mysqlbackup --user=root --socket=/tmp/mysql.sock \
  --backup-dir=/home/mysql/voju5/backup/ \
  --with-timestamp backup

Test preparation Create 4 different databases, where the structure & content is the same.

create database v5_1; use v5_1; create table `voju5` (
  `ID` int(7) NOT NULL AUTO_INCREMENT,
  `Name` char(20) NOT NULL DEFAULT '‘,
   PRIMARY KEY (`ID`) ) ENGINE=InnoDB;
create database v5_2; use v5_2; create table `voju5` (..);
create database v5_3; use v5_3; …
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MySQL Enterprise Backup: PITR Partial Online Recovery

Here’s a look at using MySQL Enterprise Backup in a specific example:

Consider a Backup Policy – Full Backup of the environment. – Complemental Incremental backups & online BinLogs. And the Restore: – Logical Restore. – Online, Zero impact. – Partial, single database, group of tables. The Backup A working environment, with 4 databases, of which 2 will require restoration. Full backup with MySQL Enterprise Backup:

mysqlbackup --user=root --socket=/tmp/mysql.sock \
  --backup-dir=/home/mysql/voju5/backup/ \
  --with-timestamp backup

Test preparation Create 4 different databases, where the structure & content is the same.

create database v5_1; use v5_1; create table `voju5` (
  `ID` int(7) NOT NULL AUTO_INCREMENT,
  `Name` char(20) NOT NULL DEFAULT '‘,
   PRIMARY KEY (`ID`) ) ENGINE=InnoDB;
create database v5_2; use v5_2; create table `voju5` (..);
create database v5_3; use v5_3; …
[Read more]
Partial Binary Log Recovery

I came across a situation recently where I was asked if it was possible to edit a binary log to remove a part of it to restore onto a slave server. Now the choice of doing something like a hexedit did not seem appealing, and the more experienced might suggest that it is simply a matter of using  mysqlbinlog with the --start-position and/or --stop-position options. However, the problem had arisen that required the binary log to played through the replication process onto the slave based on specific options in MySQL cluster, so using an SQL dump from the binary log was of no use.

Initially this may seem like a daunting task where you will have to find some specialist tool or delve into the deep recesses of the binary log format, but a much simpler solution was found. The replication process allows the slave to be started up to a specific point in the log files. The command is the START SLAVE UNTIL... statement as seen in the manual at: …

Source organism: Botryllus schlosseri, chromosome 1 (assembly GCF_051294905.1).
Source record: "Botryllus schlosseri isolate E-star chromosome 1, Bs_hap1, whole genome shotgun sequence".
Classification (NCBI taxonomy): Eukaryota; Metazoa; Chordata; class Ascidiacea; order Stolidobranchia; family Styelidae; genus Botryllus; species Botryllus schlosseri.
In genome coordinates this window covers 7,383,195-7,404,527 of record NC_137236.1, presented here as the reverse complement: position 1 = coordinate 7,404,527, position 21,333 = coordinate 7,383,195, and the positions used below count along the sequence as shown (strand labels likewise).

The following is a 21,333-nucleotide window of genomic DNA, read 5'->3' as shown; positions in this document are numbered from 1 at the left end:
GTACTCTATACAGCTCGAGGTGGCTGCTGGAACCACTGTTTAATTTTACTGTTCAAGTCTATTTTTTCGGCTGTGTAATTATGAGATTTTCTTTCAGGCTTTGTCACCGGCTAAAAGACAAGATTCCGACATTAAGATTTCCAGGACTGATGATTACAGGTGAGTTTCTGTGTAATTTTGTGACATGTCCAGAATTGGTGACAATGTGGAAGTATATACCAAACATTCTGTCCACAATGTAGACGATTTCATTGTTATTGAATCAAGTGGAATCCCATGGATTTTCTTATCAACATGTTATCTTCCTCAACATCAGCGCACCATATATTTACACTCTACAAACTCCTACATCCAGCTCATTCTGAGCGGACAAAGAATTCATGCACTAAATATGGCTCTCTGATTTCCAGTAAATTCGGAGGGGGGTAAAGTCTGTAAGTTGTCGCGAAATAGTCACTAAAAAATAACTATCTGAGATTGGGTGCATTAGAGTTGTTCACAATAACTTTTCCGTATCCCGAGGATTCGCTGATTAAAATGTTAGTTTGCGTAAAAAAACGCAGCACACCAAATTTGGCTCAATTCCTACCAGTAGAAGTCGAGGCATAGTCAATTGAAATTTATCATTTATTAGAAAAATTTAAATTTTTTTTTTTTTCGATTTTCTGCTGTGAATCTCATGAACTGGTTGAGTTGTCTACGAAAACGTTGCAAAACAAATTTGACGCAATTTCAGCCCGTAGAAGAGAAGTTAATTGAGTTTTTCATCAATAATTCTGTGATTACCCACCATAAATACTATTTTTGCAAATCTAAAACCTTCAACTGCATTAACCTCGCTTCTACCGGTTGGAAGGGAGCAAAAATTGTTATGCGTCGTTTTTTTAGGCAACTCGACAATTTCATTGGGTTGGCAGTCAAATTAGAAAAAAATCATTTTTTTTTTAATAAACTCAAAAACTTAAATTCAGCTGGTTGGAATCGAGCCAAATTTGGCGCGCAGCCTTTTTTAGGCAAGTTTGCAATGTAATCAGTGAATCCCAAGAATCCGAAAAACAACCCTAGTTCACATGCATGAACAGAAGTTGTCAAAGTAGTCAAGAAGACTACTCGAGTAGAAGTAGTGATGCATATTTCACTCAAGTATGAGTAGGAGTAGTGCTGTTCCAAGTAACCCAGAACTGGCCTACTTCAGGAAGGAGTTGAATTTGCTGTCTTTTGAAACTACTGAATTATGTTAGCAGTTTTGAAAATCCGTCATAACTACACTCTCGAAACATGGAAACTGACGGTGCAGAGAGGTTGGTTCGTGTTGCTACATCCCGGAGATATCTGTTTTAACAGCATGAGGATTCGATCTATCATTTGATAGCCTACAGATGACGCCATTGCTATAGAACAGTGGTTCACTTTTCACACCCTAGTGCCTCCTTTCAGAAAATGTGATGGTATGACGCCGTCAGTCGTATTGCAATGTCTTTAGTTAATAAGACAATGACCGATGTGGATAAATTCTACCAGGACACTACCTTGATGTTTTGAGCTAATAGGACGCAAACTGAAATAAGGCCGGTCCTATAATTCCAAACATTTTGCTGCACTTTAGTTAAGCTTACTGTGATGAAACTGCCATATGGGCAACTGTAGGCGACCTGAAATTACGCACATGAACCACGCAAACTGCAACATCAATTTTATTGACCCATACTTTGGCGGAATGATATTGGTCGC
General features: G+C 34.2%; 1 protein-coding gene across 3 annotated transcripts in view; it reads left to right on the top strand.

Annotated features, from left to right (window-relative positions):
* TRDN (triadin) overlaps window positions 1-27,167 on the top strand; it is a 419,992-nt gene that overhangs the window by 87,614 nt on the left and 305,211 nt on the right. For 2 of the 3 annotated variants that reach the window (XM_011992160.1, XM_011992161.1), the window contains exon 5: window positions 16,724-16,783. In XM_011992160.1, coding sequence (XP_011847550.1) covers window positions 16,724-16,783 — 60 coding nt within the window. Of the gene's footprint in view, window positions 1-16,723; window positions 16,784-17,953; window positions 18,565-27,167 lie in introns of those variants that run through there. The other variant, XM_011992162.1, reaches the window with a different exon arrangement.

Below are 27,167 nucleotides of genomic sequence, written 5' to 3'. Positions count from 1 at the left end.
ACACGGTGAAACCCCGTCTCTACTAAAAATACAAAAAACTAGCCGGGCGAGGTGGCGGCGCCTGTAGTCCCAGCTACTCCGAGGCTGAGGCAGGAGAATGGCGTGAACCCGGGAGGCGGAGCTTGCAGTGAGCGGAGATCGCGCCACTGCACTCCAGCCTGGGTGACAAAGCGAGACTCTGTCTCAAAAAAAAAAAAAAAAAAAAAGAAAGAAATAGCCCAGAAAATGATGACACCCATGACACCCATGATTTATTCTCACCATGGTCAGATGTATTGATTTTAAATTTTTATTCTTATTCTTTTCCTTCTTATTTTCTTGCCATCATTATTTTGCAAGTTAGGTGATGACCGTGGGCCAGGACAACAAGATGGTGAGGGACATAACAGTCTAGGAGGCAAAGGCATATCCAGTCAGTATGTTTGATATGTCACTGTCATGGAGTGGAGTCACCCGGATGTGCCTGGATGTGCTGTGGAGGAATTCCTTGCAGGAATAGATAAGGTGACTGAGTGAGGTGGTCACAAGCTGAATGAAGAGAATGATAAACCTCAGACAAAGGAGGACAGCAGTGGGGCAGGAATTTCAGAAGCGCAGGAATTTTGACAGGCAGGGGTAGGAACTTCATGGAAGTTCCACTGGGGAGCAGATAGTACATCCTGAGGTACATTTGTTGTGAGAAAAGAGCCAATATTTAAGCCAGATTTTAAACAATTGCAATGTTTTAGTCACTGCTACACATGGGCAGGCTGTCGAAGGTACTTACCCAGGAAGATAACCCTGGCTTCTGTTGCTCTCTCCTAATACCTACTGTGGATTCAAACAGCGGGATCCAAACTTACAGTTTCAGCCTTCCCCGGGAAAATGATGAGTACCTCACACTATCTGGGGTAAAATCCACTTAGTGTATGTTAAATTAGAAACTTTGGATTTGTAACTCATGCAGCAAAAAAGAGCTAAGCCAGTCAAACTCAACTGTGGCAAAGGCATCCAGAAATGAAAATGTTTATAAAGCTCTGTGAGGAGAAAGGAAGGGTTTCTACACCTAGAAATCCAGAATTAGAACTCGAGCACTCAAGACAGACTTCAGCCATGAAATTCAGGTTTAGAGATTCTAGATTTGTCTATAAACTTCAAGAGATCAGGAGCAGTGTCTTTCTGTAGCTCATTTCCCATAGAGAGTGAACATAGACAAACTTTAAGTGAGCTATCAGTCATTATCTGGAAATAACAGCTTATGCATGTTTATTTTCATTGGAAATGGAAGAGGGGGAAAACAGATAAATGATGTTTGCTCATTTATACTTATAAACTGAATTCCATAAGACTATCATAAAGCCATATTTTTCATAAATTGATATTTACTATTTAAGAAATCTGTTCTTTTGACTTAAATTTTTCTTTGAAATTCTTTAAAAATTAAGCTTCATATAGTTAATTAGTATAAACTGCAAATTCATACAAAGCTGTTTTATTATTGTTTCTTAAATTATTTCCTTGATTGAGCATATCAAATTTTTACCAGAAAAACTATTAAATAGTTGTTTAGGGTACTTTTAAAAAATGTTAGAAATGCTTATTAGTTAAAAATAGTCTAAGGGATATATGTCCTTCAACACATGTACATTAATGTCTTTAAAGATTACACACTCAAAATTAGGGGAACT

[Read more]
Partial Binary Log Recovery

I came across a situation recently where I was asked if it was possible to edit a binary log to remove a part of it to restore onto a slave server. Now the choice of doing something like a hexedit did not seem appealing, and the more experienced might suggest that it is simply a matter of using  mysqlbinlog with the --start-position and/or --stop-position options. However, the problem had arisen that required the binary log to played through the replication process onto the slave based on specific options in MySQL cluster, so using an SQL dump from the binary log was of no use.

Initially this may seem like a daunting task where you will have to find some specialist tool or delve into the deep recesses of the binary log format, but a much simpler solution was found. The replication process allows the slave to be started up to a specific point in the log files. The command is the START SLAVE UNTIL... statement as seen in the manual at: …

[Read more]
Partial Binary Log Recovery

I came across a situation recently where I was asked if it was possible to edit a binary log to remove a part of it to restore onto a slave server. Now the choice of doing something like a hexedit did not seem appealing, and the more experienced might suggest that it is simply a matter of using  mysqlbinlog with the --start-position and/or --stop-position options. However, the problem had arisen that required the binary log to played through the replication process onto the slave based on specific options in MySQL cluster, so using an SQL dump from the binary log was of no use.

Initially this may seem like a daunting task where you will have to find some specialist tool or delve into the deep recesses of the binary log format, but a much simpler solution was found. The replication process allows the slave to be started up to a specific point in the log files. The command is the START SLAVE UNTIL... statement as seen in the manual at: …

[Read more]
Showing entries 1 to 10